Mr. Kamrowski

"Let us put our minds together and see what life we can make for our children." –Sitting Bull

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Coffee and iPads

October 17th, 2017

Good Tuesday morning and happy birthday to Jill Amoth! My breakfast has been eaten, teeth brushed and coffee brewed. I like to be efficient. I like to save time. Today’s newsletter is focused on tips and tricks to be efficient with Safari on your iPad.

5 Quick Tips for Safari

You can check them off as you go. This works best if you have this email open on your computer or you print this off so you can work with your iPad while you read. Estimated Time to Complete: 1:07 (Times may vary from individual to individual)

All images courtesy of Learning in Hand and 9 to 5 Mac.

Open a webpage on Safari. Scroll down on the page. Tap the clock on the top of your iPad. It brings you to the top automatically.

Open several tabs in Safari on your iPad. Now, long press the open windows icon. You have the option to close one tab, all open tabs, create a new private tab, open split view, etc.

Long press on a link in a webpage. The following are options you have for the link.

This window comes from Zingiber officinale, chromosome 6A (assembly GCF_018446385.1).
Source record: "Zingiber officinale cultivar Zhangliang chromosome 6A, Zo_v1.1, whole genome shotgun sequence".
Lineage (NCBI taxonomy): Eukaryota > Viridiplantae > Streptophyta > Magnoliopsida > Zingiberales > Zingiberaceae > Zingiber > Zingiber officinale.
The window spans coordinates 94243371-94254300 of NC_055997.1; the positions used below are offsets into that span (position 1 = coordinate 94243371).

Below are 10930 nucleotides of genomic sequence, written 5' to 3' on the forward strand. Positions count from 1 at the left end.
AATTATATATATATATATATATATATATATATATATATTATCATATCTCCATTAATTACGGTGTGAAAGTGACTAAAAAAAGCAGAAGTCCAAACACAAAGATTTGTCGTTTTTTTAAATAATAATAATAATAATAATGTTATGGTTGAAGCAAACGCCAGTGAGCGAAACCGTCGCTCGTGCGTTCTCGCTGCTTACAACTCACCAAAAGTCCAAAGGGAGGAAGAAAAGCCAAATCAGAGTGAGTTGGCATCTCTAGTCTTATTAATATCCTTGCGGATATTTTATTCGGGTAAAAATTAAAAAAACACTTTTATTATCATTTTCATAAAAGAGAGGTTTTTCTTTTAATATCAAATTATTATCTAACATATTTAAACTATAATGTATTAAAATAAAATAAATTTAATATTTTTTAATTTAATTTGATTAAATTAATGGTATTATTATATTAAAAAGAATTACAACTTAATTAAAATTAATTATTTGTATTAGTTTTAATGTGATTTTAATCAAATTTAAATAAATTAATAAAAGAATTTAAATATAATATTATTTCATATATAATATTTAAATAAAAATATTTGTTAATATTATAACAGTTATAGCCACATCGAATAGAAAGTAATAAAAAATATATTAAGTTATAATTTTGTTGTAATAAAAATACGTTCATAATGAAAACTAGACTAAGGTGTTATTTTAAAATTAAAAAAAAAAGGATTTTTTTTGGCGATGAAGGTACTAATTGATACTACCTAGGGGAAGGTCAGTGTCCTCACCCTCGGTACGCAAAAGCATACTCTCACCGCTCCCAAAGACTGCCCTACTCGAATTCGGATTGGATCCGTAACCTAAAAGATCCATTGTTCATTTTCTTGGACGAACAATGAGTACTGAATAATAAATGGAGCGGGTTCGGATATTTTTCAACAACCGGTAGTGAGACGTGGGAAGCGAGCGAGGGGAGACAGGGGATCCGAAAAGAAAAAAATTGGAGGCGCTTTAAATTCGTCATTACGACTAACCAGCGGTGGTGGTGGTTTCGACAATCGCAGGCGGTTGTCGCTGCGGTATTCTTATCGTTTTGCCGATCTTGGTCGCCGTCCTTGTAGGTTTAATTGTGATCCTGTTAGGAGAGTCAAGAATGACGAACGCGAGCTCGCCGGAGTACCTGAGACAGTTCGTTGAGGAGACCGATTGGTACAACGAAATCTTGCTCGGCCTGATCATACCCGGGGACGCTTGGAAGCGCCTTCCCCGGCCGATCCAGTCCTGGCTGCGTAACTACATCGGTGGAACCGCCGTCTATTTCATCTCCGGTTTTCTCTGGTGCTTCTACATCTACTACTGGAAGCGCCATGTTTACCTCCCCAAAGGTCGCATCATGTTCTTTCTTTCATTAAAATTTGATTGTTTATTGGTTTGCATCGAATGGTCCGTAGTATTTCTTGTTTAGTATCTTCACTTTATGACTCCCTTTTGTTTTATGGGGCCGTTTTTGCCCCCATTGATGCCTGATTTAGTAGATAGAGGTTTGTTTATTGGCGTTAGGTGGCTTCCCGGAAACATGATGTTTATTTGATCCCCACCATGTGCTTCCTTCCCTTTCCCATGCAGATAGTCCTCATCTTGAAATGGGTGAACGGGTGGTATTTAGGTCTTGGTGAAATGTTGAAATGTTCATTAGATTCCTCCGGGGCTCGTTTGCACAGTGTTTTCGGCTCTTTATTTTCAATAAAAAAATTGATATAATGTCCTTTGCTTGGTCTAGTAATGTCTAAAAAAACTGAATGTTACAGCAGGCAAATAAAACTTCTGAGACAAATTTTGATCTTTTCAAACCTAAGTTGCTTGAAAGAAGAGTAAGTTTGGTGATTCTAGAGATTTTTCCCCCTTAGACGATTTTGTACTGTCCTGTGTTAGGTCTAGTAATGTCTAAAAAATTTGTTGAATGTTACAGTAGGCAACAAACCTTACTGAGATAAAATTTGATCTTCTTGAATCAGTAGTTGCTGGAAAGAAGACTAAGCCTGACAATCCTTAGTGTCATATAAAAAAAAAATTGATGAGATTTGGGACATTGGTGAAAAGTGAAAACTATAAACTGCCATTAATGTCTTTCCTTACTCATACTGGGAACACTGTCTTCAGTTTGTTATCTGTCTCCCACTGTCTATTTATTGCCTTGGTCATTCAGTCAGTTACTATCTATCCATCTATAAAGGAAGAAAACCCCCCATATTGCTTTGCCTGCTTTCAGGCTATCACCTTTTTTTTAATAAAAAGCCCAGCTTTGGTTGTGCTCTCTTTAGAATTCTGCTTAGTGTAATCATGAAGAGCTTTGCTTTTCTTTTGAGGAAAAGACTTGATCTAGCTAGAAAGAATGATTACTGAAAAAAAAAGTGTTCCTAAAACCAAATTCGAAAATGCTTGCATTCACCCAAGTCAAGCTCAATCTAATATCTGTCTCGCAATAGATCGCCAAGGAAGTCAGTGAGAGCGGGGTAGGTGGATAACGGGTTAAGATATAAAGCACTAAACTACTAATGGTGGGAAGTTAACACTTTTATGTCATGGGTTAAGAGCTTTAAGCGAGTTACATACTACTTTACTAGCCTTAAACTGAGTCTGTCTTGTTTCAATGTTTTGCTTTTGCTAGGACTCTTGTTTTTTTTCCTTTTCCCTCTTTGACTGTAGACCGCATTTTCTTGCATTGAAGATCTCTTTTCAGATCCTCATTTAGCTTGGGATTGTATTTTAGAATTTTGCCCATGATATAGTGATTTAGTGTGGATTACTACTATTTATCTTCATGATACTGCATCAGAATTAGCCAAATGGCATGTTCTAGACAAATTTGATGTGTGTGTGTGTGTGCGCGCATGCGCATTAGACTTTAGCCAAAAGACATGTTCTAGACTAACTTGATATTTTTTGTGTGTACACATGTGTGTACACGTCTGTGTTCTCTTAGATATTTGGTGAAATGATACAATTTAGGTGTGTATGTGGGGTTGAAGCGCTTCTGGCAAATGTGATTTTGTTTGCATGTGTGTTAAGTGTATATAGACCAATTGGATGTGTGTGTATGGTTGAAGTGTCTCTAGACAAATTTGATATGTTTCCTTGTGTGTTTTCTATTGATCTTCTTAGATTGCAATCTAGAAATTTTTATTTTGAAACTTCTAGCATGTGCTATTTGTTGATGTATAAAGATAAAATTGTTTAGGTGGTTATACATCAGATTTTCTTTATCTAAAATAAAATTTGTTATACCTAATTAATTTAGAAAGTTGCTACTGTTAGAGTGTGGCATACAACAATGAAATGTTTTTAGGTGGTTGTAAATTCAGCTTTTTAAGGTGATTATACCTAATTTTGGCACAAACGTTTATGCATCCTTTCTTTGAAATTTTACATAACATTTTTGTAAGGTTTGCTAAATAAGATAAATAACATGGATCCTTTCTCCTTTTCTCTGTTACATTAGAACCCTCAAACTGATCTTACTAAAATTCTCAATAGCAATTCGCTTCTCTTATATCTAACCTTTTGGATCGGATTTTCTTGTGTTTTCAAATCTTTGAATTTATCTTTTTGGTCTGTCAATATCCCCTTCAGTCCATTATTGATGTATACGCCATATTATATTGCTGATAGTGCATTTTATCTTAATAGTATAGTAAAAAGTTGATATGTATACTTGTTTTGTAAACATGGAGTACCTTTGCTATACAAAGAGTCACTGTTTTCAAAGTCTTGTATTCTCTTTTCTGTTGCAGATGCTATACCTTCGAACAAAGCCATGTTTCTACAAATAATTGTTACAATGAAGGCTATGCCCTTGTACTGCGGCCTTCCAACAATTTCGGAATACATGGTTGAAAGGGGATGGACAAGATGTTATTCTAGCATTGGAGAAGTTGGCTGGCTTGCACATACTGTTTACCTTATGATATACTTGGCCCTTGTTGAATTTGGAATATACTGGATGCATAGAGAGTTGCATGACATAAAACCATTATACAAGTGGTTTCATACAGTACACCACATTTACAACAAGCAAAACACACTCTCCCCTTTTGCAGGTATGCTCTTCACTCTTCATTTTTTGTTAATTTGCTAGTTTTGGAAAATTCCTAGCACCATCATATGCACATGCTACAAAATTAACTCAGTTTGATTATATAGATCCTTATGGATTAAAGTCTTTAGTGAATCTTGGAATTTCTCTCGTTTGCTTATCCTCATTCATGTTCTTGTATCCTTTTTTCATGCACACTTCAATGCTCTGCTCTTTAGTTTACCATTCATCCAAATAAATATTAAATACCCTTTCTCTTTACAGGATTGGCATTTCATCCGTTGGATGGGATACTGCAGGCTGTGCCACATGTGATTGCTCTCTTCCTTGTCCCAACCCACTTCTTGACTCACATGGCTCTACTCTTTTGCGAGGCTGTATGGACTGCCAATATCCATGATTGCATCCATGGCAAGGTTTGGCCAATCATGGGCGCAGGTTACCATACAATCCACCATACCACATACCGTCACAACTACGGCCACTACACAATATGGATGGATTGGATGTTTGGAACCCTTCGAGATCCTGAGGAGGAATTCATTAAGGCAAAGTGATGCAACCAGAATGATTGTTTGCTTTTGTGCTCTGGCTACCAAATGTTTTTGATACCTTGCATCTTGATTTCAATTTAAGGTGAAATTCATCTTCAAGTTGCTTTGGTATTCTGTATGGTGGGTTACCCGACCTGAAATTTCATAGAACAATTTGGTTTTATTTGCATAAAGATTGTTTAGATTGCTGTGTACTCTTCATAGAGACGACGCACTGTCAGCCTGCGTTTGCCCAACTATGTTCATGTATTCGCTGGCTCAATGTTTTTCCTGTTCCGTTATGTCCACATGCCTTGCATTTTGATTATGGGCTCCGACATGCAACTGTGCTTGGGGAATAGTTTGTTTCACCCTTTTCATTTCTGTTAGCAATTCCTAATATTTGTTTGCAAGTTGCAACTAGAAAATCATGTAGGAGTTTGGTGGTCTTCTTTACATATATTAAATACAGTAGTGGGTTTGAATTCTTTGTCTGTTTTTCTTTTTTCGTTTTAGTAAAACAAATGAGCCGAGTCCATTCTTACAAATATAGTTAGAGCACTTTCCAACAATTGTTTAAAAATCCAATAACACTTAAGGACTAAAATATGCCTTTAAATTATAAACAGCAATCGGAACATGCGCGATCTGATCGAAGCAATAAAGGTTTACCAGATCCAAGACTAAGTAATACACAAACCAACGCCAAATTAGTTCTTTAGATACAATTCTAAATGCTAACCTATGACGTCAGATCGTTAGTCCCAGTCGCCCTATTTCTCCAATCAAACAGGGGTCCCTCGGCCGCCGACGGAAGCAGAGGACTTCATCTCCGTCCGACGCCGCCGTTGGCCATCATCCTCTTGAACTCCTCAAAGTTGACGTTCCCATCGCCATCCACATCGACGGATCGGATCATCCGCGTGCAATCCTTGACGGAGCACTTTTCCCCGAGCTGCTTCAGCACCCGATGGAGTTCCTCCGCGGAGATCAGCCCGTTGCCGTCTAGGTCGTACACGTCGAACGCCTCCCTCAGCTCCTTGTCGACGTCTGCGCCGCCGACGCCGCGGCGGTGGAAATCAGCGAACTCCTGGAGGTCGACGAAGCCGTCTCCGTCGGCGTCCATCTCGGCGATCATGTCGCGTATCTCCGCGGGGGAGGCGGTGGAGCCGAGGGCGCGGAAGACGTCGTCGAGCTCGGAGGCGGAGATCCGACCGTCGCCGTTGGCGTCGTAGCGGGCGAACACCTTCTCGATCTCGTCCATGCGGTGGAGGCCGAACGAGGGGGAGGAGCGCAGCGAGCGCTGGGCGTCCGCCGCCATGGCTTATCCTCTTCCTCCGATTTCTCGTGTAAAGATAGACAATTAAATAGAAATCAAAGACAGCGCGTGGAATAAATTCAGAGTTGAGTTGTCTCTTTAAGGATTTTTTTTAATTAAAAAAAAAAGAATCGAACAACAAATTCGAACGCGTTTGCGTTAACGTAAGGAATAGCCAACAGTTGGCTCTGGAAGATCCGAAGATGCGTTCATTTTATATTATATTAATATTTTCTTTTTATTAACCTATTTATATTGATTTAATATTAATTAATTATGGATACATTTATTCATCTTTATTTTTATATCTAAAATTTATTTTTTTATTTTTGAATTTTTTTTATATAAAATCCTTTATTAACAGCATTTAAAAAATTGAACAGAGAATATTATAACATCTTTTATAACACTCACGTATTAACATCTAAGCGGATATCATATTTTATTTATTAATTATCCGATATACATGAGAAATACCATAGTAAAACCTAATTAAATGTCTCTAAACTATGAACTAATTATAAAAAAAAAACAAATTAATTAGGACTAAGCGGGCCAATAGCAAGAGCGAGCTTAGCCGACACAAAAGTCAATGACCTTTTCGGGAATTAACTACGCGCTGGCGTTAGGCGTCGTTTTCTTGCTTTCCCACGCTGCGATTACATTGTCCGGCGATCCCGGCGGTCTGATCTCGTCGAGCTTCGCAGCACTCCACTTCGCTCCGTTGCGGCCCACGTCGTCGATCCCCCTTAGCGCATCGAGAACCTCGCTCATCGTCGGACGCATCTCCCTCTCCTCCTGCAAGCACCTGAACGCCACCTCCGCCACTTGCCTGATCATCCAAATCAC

Long press on an image to save it to your camera roll or do the following…

Long press the reader view button to automatically turn reader view on for a website or all sites. This cleans an article of all ads and distractions. 

Teacher Thought Bubble

  • Use these tips to save you time.
  • Teach your students these tips to make them more efficient.
  • Use reader view to keep students from the distractions of advertisements.

If you have your own thoughts on this topic and these suggestions, feel free to send them to me.

Upcoming Topics

  • More iPad Time Savers
  • Accessibility
  • All about the Keyboard, Keyboard, Keyboard
  • Helping Parents Parent with the iPad
  • Tools You Don’t Know You Have

Your Feedback

This newsletter is an experiment. It is also flexible to your needs. Please feel free to provide your feedback on the usefulness of the information I have been sending you by replying to any of the newsletter emails. Are there other topics you would like me to cover? Is something not clear and needs further explaining? I value your feedback and will use it to make this newsletter better for you. Thank you!



How To: Spice Up Your Syllabus with Google–Part 2

This is part two in a two-part post.  Part one, where I explain how to make a syllabus using Google Slides, can be found at the following link.  Note:  There will be no post next week in celebration of Labor Day.